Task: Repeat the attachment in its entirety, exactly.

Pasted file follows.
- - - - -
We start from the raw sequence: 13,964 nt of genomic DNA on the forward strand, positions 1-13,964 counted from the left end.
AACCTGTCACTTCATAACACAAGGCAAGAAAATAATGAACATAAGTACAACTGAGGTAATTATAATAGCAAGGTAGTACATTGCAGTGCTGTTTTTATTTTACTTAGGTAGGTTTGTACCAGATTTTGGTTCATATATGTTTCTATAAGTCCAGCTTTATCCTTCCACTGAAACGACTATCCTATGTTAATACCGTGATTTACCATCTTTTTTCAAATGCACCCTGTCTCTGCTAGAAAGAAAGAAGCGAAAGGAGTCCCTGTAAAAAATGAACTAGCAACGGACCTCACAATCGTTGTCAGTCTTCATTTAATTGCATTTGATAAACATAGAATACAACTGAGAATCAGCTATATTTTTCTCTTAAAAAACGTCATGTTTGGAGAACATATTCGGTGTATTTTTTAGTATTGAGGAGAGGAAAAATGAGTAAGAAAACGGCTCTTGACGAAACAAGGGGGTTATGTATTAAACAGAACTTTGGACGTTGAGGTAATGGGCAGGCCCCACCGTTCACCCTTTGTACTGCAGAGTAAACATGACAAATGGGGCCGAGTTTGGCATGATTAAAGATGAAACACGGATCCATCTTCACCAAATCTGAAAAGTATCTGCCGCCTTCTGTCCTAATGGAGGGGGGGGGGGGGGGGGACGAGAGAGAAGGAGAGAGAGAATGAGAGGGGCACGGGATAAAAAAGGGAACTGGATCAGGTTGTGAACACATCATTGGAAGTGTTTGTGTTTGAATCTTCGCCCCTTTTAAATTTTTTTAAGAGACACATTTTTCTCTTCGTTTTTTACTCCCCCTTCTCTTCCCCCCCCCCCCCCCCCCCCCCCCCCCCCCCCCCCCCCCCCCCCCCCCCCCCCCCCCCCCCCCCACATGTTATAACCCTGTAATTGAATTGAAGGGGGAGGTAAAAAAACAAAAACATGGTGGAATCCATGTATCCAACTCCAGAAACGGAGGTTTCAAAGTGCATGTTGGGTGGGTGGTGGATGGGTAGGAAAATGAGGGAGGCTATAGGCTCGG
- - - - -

We start from the raw sequence: 13,964 nt of genomic DNA on the forward strand, positions 1-13,964 counted from the left end.
AACCTGTCACTTCATAACACAAGGCAAGAAAATAATGAACATAAGTACAACTGAGGTAATTATAATAGCAAGGTAGTACATTGCAGTGCTGTTTTTATTTTACTTAGGTAGGTTTGTACCAGATTTTGGTTCATATATGTTTCTATAAGTCCAGCTTTATCCTTCCACTGAAACGACTATCCTATGTTAATACCGTGATTTACCATCTTTTTTCAAATGCACCCTGTCTCTGCTAGAAAGAAAGAAGCGAAAGGAGTCCCTGTAAAAAATGAACTAGCAACGGACCTCACAATCGTTGTCAGTCTTCATTTAATTGCATTTGATAAACATAGAATACAACTGAGAATCAGCTATATTTTTCTCTTAAAAAACGTCATGTTTGGAGAACATATTCGGTGTATTTTTTAGTATTGAGGAGAGGAAAAATGAGTAAGAAAACGGCTCTTGACGAAACAAGGGGGTTATGTATTAAACAGAACTTTGGACGTTGAGGTAATGGGCAGGCCCCACCGTTCACCCTTTGTACTGCAGAGTAAACATGACAAATGGGGCCGAGTTTGGCATGATTAAAGATGAAACACGGATCCATCTTCACCAAATCTGAAAAGTATCTGCCGCCTTCTGTCCTAATGGAGGGGGGGGGGGGGGGGGACGAGAGAGAAGGAGAGAGAGAATGAGAGGGGCACGGGATAAAAAAGGGAACTGGATCAGGTTGTGAACACATCATTGGAAGTGTTTGTGTTTGAATCTTCGCCCCTTTTAAATTTTTTTAAGAGACACATTTTTCTCTTCGTTTTTTACTCCCCCTTCTCTTCCCCCCCCCCCCCCCCCCCCCCCCCCCCCCCCCCCCCCCCCCCCCCCCCCCCCCCCCCCCCCCCACATGTTATAACCCTGTAATTGAATTGAAGGGGGAGGTAAAAAAACAAAAACATGGTGGAATCCATGTATCCAACTCCAGAAACGGAGGTTTCAAAGTGCATGTTGGGTGGGTGGTGGATGGGTAGGAAAATGAGGGAGGCTATAGGCTCGG